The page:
I've been particularly (read: weirdly) keen on the Midwest in the last few months, probably more than I've ever been in my entire life--and I'm a Midwesterner. A lot of that has to do with having spent the last year in Scotland, where I found myself looking back toward home with a traveler's eye that, if sometimes wistfully, found comfort in memories of things that I had taken for granted or even ridiculed before: the ubiquitous big red barn, un-ironic flannel shirts and beards, huge trucks, log cabins, pine forests and lakes, the more-bars-than-houses sort of main streets in small rural towns, and the list goes on. Just the other day I happened upon a lumberjack show -- yes, this is a thing -- where two bearded, flanneled-up off-season lumberjacks competed with one another in feats of sawing, chopping, and chainsaw carving. Yes, yes, and yes.
Nathan Pearce's relationship to the Midwest, as expressed in the series Midwest Dirt (available in a bootleg book form), hit me square in the "I feel you" muscle: after a decade spent in the city and away from his rural Illinois home, he found himself back there again, split between the memories, habits, and attachment to each very different place. He writes:
Where I was living wasn’t exactly the wrong place for me, and at its core my life wasn’t drastically different, but it wasn’t home.
I came back home to live almost a decade later. I still have no idea if this time I will stay for good, I don’t know if that will ever happen.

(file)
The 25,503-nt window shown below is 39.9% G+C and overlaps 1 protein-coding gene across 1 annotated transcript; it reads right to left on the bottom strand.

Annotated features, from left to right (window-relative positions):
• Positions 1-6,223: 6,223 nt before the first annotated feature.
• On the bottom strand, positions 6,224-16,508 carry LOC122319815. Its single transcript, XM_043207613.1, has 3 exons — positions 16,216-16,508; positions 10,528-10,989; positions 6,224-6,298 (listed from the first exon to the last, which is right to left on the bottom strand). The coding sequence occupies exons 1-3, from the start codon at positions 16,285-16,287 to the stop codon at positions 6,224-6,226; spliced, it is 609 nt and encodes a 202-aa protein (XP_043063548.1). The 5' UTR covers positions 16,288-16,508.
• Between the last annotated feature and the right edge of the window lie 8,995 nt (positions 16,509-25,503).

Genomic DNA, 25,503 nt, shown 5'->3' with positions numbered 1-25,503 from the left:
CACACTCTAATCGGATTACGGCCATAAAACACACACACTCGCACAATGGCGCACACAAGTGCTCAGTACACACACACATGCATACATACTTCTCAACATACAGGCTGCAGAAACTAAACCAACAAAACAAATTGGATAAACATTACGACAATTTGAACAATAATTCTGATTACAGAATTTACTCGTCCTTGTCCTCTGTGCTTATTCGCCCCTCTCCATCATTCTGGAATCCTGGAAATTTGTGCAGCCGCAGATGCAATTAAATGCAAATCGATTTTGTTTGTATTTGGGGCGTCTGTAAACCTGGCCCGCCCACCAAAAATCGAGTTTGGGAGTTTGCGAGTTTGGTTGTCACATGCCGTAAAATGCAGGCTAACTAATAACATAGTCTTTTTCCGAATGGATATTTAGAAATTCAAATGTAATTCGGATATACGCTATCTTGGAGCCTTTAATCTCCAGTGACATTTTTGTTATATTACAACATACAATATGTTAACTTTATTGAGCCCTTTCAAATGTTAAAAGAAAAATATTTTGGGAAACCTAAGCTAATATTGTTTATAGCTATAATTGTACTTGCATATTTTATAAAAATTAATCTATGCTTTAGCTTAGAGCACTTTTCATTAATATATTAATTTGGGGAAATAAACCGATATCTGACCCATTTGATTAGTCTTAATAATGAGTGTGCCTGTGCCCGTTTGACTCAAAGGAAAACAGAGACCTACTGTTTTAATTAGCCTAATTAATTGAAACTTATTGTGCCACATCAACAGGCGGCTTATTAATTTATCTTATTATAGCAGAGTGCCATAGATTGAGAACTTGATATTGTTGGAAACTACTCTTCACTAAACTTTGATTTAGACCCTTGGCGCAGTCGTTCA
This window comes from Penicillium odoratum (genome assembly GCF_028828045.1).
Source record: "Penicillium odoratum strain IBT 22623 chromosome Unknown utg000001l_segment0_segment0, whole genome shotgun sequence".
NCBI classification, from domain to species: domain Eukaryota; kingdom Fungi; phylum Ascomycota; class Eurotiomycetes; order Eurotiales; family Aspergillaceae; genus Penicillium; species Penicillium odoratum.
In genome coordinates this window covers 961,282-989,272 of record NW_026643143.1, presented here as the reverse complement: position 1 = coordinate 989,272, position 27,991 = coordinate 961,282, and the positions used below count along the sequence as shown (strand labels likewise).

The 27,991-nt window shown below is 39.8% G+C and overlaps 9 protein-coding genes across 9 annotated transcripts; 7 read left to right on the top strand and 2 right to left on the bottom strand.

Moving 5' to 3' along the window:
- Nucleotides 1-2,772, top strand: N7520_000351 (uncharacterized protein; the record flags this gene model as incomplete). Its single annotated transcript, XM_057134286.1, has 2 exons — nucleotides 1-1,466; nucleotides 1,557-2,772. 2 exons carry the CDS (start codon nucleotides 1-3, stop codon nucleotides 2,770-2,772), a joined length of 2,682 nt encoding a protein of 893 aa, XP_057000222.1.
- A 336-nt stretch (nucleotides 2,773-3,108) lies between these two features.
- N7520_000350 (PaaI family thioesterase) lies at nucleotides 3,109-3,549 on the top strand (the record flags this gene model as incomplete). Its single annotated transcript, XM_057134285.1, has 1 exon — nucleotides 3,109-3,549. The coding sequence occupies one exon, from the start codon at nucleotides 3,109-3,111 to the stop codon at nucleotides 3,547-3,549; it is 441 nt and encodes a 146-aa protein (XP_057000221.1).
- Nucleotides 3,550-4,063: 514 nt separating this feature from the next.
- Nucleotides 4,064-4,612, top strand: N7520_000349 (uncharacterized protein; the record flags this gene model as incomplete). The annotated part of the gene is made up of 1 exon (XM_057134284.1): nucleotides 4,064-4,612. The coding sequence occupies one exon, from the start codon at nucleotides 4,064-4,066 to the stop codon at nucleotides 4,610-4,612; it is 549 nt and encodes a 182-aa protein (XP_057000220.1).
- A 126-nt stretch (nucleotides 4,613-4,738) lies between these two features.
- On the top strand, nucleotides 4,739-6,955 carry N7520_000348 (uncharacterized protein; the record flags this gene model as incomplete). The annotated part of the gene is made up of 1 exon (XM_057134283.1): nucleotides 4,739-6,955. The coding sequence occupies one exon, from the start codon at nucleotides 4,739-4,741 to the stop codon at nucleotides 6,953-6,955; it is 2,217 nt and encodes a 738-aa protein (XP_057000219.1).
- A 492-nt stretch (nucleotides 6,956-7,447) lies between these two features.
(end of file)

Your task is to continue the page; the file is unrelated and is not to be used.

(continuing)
Aside from the images themselves speaking volumes of the everyday "feel" of the Midwest -- guns, trucks, small towns, roughness, openness, natural beauty, the "simple life" -- there's something both tough and innocent about them, as if the young artist who departed his country home for the city, looking for adventure, has since returned to the country still in search of the same. There is a youthful energy to these images, one that shows how a generation of young people, online and in the media, are informed that the way to become someone or do something is to leave home behind for the big city. This isn't new. But it is the second, arguably more difficult step to which these photos speak: that of returning home after a time away in order to be the person one is, to pursue what one does, and do it in a place that is familiar, yet now seen through eyes that have previously ignored or dismissed it. The two series from which I've taken the liberty of meshing images together, Midwest Dirt and Nothing Ever Happens, give us a sense of movement between places and a means of rediscovering the once-familiar and reconciling it with everything that has changed -- including one's self.
All black and white images are from the series Midwest Dirt, and the color images are taken from the series Nothing Ever Happens. More works as well as a series of photo books are available at the artist's website, nathanpearcephoto.com.